No. 1 U.S. trucking company YRC Worldwide Inc on Thursday reported a large loss due to plunging revenue and hefty charges, and said it was hard to say if the economy has hit bottom, sending its stock down 14 percent.

We have seen some stabilization but we are not planning on an economic recovery in 2009 or anything in 2010, Chief Executive Bill Zollars told Reuters in a telephone interview. It would be nice if it happens, but we're not planning on it.

YRC also said it had a new agreement with lenders to lift some performance-related loan covenants.

The second-quarter loss of $309 million or $5.20 per share compares with a net profit of $35.8 million, or 62 cents per share, a year earlier.

Revenue fell 45 percent to $1.33 billion from $2.4 billion.

The quarter included restructuring charges as the company acted to adapt to falling demand. Excluding those charges, YRC posted a loss for the quarter of $3.53.

CEO Zollars told investors on a conference call that the company was not banking on economic recovery to boost its performance.

As we move into the third quarter, the global recession that has plagued our industry for the past few years appears to have stabilized, but we don't expect much growth from the economy in 2009, or for that matter in 2010, Zollars said.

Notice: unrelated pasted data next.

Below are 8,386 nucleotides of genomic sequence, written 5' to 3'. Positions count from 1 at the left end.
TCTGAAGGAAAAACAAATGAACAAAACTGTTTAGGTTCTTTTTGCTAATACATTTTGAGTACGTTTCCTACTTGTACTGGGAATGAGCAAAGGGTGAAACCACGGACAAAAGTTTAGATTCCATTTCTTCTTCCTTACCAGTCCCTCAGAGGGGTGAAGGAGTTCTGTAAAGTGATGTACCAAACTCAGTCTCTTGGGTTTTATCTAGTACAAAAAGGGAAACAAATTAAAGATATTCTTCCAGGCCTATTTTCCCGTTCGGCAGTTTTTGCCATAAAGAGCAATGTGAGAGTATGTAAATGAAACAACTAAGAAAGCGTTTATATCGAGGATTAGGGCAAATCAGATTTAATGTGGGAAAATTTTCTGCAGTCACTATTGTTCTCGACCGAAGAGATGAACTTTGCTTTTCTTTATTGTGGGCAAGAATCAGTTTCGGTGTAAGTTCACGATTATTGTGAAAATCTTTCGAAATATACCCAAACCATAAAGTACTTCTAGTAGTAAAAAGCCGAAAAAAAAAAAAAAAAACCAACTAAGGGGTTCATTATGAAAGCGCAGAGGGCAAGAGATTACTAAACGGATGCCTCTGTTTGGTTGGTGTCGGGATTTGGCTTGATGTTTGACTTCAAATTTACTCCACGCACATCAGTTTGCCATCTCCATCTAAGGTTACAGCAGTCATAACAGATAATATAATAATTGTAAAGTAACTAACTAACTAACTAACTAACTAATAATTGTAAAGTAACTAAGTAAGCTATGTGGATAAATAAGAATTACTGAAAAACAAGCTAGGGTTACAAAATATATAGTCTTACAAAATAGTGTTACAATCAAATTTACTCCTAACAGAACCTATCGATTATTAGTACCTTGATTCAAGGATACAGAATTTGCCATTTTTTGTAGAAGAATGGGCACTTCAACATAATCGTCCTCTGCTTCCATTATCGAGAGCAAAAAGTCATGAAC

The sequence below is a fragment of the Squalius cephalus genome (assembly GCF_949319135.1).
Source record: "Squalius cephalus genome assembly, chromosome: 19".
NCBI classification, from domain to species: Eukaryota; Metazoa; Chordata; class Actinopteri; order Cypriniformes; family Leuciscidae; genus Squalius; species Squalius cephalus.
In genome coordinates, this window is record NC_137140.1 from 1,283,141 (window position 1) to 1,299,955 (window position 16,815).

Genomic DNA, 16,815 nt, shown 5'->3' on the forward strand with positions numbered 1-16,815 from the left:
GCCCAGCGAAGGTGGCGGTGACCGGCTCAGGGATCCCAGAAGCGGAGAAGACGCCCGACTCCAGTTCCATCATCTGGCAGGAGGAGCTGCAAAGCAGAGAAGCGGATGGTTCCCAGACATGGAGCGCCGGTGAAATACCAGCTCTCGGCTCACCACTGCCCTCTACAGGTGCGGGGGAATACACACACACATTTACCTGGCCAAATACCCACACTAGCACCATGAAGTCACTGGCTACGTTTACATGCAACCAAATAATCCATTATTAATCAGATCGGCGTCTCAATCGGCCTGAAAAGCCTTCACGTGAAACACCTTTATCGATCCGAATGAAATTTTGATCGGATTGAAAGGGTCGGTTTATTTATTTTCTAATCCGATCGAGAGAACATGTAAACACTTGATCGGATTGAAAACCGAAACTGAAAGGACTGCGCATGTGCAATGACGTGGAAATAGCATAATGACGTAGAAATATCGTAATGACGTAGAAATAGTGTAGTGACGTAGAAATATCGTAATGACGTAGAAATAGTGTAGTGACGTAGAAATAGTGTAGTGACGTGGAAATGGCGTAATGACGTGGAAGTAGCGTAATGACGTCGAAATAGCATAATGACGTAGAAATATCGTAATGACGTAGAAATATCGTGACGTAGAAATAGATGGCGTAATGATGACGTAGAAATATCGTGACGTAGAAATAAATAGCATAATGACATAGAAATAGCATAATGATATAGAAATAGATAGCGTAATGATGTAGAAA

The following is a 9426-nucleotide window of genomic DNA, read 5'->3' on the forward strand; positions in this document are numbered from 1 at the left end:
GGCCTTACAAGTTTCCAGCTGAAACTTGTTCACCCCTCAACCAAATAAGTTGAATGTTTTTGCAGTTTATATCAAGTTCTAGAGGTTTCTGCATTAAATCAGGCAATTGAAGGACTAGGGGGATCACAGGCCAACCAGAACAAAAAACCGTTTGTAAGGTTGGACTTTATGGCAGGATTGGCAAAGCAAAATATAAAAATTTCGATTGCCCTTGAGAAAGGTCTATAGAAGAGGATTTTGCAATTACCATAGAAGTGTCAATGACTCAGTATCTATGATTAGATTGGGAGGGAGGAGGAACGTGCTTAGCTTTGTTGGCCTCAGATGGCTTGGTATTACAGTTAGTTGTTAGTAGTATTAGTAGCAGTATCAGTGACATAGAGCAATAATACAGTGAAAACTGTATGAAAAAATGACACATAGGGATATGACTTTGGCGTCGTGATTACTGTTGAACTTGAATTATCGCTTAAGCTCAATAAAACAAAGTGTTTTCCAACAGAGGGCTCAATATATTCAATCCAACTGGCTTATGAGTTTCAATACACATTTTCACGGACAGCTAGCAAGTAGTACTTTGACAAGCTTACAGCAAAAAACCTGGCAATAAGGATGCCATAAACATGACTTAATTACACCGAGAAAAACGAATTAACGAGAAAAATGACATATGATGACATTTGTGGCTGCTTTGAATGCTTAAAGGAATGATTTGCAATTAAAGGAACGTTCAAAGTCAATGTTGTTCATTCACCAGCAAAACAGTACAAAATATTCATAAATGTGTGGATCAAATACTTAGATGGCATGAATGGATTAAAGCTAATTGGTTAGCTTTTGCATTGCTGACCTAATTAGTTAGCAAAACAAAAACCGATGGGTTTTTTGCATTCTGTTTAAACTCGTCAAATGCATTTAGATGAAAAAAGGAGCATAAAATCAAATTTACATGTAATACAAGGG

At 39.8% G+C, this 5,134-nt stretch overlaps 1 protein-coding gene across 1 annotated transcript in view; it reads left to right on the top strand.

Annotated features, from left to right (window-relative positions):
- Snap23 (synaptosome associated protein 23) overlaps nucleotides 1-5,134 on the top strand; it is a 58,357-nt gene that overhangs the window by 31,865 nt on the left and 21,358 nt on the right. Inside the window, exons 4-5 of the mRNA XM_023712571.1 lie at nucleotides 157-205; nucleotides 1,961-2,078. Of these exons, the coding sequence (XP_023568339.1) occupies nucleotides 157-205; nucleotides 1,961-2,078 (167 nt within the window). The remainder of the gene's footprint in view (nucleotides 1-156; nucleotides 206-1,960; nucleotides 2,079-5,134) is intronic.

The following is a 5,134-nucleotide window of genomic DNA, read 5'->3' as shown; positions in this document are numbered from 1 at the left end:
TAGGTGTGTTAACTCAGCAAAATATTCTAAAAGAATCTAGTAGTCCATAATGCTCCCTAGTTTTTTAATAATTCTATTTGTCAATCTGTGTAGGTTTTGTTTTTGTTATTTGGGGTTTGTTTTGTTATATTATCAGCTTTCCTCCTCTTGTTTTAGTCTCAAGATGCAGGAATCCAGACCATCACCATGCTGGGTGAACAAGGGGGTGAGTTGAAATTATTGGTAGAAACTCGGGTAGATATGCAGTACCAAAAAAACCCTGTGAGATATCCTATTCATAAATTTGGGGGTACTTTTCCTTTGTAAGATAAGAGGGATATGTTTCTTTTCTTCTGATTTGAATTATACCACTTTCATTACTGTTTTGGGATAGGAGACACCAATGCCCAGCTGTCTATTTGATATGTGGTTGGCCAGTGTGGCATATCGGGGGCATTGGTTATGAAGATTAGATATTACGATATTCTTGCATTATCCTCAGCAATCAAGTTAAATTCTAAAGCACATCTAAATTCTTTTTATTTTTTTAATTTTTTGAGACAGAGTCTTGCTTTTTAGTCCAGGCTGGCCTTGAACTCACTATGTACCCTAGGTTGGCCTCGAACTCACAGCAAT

YRC ended the quarter with $218 million in cash and available capacity under its credit facilities.

YRC, which has been working to restructure its debt, said on Thursday its lenders had agreed to eliminate their third-quarter target on earnings before interest, tax, depreciation and amortization, and had established a fourth-quarter covenant requiring $15 million in EBITDA.

The agreement also sets a target of $20 million in EBITDA for the first quarter of 2010.

Like the rest of the trucking industry, the company, based in Overland Park, Kansas, has been hard hit by the recession, which has driven down demand for its services and pounded pricing.

YRC is a less-than-truckload company. Less-than-truckload operators consolidate smaller loads into a single truck.

So far this year YRC also has secured numerous amendments to its $950 million credit facility from creditors and persuaded the Central States multi-employer pension fund to take property instead of cash for pension payments.

The company also has worked to streamline its national network by shutting facilities and shedding jobs.

Earlier this year, the company's unionized workers approved a 10 percent wage cut in return for a 15 percent stake in YRC. The company and the Teamsters union have reached a tentative deal for a fresh 5 percent wage cut in return for options to buy 20 percent of YRC stock.

The trucking company said that results of voting by workers on that deal were expected in early August.

CEO Zollars told Reuters that early indications from the Teamsters' leadership have been positive on that vote.

If approved, YRC has said the deal would save it $45 million per month, rising to $50 million per month in 2010.

YRC shares fell to $1.47 in post-market trading from a close of $1.69 on the Nasdaq.

As of Thursday's close YRC shares were down some 42 percent so far this year, while the Dow Jones transportation average <.DJT> had lost less than 1 percent of its value.

(Reporting by Scott Malone and Nick Carey; Editing Bernard Orr, Leslie Gevirtz)